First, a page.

Claudius: He tells me, my dear Gertrude, he hath found
The head and source of all your son’s distemper.
Gertrude: I doubt it is no other but the main;
His father’s death, and our o’erhasty marriage.
(Act II scene II)
Gertrude is the expression of what most modern observers, and some Elizabethan audiences, would have seen as the natural reason for Hamlet s antic disposition, and would have expected that the characters would all come to see this, and take some steps to solve the problem. However, the idea is given no other serious consideration. Other main characters ponder the idea, but no serious action is ever taken to prove or dismiss the theory. It is as if the characters, especially Claudius, pretend that it was never mentioned, as if it were a taboo topic. Gertrude s admission of the true cause severs two purposes. The first is to get the idea into the open, and the second, is to reveal her own guilty feeling about her own actions. In the bedroom scene (Act IV scene II) Hamlet chastises his mother for her actions, and she shows her remorse:
Hamlet: A bloody deed! almost as bad, good mother,
As kill a king, and marry with his brother.
Gertrude: As kill a king!
Hamlet: Ay, lady, ’twas my word.
And later in the scene:
Gertrude: O Hamlet, speak no more! Thou turn’st mine eyes into
my very soul, And there I see such black and grained spots
As will not leave their tinct.
In the abouve scene it becomes apparent that Gertrude had little to do with the actual death of Old King Hamlet, she does realize her guilt in incest. Hamlet helps her to realize this, in perhaps not the most sonly way, and makes her promise to repent and reform. As previously mentioned this one on of the least discussed reasons for Hamlets madness. Though the characters might have misjudged the truth, Hamlet would not mind, because it only served to further his own goals, keeping the truth secret, and making other character further open to mistakes and to Hamlet s analysis.
Initially one of the most accepted causes for Hamlets instability is that of denied love, conjured by the self fulfilling Polonius. In the very first scene of the second act, Ophelia rushes to tell her father, Polonius, disturbing news:
Ophelia: My lord, as I was sewing in my closet,
Lord Hamlet, with his doublet all unbrac’d,
No hat upon his head, his stockings foul’d,
Ungart’red, and down-gyved to his ankle;
Pale as his shirt, his knees knocking each other,
And with a look so piteous in purport
As if he had been loosed out of hell
To speak of horrors- he comes before me.
Polonius: Mad for thy love?
Ophelia: My lord, I do not know, But truly I do fear it.
(Act II scene I)
It is interesting to note that Ophelia does not tell her father that Hamlet is mad because of Ophelia denied love, but that Polonius automatically assumes this.
Polonius: This is the very ecstasy of love,
Whose violent property fordoes itself
And leads the will to desperate undertakings
As oft as any passion under heaven
That does afflict our natures.
What, have you given him any hard words of late?
Ophelia: No, my good lord; but, as you did command,
I did repel his letters and denied
His access to me.
The obedient Ophelia has followed her father s injunctions and repelled Hamlets letters and denied him access to her. Polonius is certain that these rebuffs have driven Hamlet mad. His only action is to inform the king and queen, and to let them decide what the next move will be. In Polonius lengthy discussion with the king and queen he explain the situation:
Polonius: Your noble son is mad.
Mad call I it; for, to define true madness,
What is’t but to be nothing else but mad?
Polonius: I went round to work
And my young mistress thus I did bespeak:
‘Lord Hamlet is a prince, out of thy star.
This must not be.’ And then I prescripts gave her,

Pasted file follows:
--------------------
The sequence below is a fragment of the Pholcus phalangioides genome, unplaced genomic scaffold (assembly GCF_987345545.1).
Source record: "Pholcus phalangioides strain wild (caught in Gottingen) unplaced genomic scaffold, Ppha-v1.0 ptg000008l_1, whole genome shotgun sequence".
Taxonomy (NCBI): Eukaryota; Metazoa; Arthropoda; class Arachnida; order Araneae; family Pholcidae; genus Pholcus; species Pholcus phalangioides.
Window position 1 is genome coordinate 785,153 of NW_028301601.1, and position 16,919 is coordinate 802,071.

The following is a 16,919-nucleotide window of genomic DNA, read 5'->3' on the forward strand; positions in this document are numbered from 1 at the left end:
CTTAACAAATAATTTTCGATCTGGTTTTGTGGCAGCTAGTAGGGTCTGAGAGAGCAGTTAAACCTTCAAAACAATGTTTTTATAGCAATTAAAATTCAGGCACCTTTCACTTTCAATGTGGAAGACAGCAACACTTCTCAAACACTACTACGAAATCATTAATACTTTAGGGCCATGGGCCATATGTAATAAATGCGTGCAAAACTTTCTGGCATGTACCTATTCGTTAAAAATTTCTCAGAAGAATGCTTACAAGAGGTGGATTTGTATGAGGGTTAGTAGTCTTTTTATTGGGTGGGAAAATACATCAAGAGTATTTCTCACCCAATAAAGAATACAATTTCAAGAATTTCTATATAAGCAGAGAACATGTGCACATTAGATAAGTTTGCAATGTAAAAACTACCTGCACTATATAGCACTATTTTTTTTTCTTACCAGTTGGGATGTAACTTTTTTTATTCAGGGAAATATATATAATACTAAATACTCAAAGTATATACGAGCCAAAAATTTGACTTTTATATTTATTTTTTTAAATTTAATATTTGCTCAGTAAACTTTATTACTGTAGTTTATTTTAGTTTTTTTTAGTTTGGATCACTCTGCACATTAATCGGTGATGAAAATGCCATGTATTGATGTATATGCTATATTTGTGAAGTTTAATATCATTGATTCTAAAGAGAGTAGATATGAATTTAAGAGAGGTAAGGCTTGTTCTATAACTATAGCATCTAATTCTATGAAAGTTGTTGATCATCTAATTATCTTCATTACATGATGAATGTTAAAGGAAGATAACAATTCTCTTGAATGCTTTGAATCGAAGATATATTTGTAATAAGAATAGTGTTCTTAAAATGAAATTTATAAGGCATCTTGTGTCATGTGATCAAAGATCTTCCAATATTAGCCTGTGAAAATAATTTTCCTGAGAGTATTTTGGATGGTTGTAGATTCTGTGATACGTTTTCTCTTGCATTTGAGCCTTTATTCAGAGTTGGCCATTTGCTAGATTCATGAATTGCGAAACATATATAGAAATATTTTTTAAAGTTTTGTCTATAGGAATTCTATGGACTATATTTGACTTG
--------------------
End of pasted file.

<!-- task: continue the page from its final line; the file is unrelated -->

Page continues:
That she should lock herself from his resort,
Admit no messengers, receive no tokens.
Which done, she took the fruits of my advice,
And he, repulsed, a short tale to make,
Fell into a sadness, then into a fast,
Thence to a watch, thence into a weakness,
Thence to a lightness, and, by this declension, I
note the madness wherein now he raves,
And all we mourn for.
King. Do you think ’tis this?
Queen. it may be, very like
At this point, it seems that Polonius has convinces both the King and the Queen that the true reason of hamlets madness is in fact Ophelia denial to Hamlet s affections. Even though we as the reader know that Polonius is not completely right, nor completely wrong, we develop a very clear understanding of the type of character that Polonius is.
From what Polonius says, we can tell that he is a man who highly regard is honor, his states and his reputation, and his willing to do anything to maintain that, even if it includes spying on his own son. The play also shows that he can be insensitive to his own family members, if it can help advance his own image, as can be seen when the looses is daughter upon Hamlet, not thinking of how she will feel about the meeting. He is also very loyal to the king:
Polonius: Assure you, m y good liege,
I hold my duty as I hold my soul,
Both to my god as to my gracious king
Polonius is the complacent wiseacre, infatuated in opinion, precipitated in action, and usually wrong. He is not wholly or obviously a fool, nor externally ridiculous at all, as can be testified by his high rank in the king s court. He is also a man who does not like to be proven wrong, and in this instant about his theory of Hamlet s madness, as he continues to insist that it is denied love that causes Hamlet to go mad. Even after the nunnery scene, Polonius still believes in his theory, even though it has just been proven wrong:
King: Love? his affections do not that way tend;
Nor what he spake, though it lack’d form a little,
Was not like madness. There’s something in his soul
O’er which his melancholy sits on brood;
Polonius: It shall do well. But yet do I believe
The origin and commencement of his grief
Sprung from neglected love.-
Polonius is a seemingly foolish old man, persistent in his idea that it is denial to Ophelia s love that drives Hamlet to madness. His noisiness and instance in being correct, in the end, unfortunately, or fortunately to those who dislike him, costs him his life and further complicates the tragedy Hamlet.
Hamlets observed madness was the source of much deliberation by many of the characters. As a result, each character had his own unique insight to this madness and believed that each had found the true cause for madness. Polonius believed that it was denied love, Gertrude; heart breaking anguish and Guildenstern and Rosencrantz: thwarted ambition. Whether Hamlet was mad or not is not in question in this writing, but what the characters though is. Did people believe that he was crazy? I believe I ll leave the answer to Polonius whom said, Your noble son is mad. Does this mean that people thought he was mad? What else could it mean? Whether he really was mad, or whether it was all an elaborate hoax, is a question for philosopher to answer, and I wish them luck, for they have a task ahead of them greater than any other.